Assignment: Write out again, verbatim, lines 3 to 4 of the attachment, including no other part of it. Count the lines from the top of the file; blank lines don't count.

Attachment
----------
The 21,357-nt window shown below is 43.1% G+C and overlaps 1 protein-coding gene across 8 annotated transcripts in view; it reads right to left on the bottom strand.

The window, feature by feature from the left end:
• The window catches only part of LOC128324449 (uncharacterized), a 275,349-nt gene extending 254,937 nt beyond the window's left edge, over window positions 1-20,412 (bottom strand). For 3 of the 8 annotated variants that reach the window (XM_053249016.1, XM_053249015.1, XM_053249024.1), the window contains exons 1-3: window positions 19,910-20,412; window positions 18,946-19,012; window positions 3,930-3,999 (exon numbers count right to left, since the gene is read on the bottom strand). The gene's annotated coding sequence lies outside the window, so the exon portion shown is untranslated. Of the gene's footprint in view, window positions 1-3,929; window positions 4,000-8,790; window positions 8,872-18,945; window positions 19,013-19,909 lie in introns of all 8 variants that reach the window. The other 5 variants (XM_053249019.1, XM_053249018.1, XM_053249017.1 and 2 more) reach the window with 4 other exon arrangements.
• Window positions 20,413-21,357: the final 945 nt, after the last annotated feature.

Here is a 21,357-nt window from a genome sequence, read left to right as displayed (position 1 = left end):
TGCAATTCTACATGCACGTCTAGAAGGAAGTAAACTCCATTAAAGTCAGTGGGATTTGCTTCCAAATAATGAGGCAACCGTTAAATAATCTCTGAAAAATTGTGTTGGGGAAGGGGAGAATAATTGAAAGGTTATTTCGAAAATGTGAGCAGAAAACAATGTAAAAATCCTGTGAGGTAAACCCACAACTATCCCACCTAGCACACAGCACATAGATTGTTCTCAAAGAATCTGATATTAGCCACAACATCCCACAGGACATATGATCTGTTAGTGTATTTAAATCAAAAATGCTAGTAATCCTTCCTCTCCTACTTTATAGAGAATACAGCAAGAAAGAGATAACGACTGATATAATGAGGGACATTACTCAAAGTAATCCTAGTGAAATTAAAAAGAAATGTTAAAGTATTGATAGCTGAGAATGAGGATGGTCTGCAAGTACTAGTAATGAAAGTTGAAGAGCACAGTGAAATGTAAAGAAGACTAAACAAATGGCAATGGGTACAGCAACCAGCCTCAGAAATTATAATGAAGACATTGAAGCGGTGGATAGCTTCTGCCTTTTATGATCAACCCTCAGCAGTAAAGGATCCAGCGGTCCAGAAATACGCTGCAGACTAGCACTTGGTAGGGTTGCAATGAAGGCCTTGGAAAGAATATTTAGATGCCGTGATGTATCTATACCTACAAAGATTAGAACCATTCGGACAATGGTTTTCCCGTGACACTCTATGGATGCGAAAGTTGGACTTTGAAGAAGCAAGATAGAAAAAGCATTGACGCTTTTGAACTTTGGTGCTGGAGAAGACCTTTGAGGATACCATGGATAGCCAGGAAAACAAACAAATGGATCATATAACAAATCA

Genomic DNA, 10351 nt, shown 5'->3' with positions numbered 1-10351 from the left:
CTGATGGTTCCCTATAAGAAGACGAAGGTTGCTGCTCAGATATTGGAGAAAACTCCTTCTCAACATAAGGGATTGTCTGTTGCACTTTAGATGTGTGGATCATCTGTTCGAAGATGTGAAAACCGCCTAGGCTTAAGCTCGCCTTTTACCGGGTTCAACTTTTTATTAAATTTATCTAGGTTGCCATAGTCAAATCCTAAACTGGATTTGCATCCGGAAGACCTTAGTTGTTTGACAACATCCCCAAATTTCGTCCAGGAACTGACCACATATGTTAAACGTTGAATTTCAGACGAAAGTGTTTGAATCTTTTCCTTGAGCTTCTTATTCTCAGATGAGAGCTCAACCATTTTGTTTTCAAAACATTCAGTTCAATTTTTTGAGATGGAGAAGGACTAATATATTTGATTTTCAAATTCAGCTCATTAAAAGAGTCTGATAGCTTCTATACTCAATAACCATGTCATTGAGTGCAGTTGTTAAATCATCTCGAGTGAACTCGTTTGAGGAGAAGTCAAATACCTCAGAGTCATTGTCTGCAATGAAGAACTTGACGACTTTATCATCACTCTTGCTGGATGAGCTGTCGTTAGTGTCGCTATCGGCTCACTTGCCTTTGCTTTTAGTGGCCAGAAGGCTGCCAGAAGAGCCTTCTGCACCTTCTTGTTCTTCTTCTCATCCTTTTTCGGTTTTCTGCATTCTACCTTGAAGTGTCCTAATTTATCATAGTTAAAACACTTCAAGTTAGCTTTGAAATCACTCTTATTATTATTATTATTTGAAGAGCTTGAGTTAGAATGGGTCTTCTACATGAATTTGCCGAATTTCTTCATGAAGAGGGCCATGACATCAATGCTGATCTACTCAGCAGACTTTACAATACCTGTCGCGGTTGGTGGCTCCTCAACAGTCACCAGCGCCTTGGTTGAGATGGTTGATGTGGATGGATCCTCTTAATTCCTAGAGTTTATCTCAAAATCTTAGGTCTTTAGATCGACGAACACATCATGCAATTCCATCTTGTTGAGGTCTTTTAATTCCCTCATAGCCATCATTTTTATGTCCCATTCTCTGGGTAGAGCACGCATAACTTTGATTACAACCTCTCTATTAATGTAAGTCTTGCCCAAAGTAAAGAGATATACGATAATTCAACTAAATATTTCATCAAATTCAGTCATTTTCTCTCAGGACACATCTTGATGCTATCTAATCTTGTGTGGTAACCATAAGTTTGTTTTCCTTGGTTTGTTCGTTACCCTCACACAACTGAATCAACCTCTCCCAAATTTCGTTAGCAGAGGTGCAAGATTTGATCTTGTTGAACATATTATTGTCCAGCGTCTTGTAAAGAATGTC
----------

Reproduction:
• The window catches only part of LOC128324449 (uncharacterized), a 275,349-nt gene extending 254,937 nt beyond the window's left edge, over window positions 1-20,412 (bottom strand). For 3 of the 8 annotated variants that reach the window (XM_053249016.1, XM_053249015.1, XM_053249024.1), the window contains exons 1-3: window positions 19,910-20,412; window positions 18,946-19,012; window positions 3,930-3,999 (exon numbers count right to left, since the gene is read on the bottom strand). The gene's annotated coding sequence lies outside the window, so the exon portion shown is untranslated. Of the gene's footprint in view, window positions 1-3,929; window positions 4,000-8,790; window positions 8,872-18,945; window positions 19,013-19,909 lie in introns of all 8 variants that reach the window. The other 5 variants (XM_053249019.1, XM_053249018.1, XM_053249017.1 and 2 more) reach the window with 4 other exon arrangements.
• Window positions 20,413-21,357: the final 945 nt, after the last annotated feature.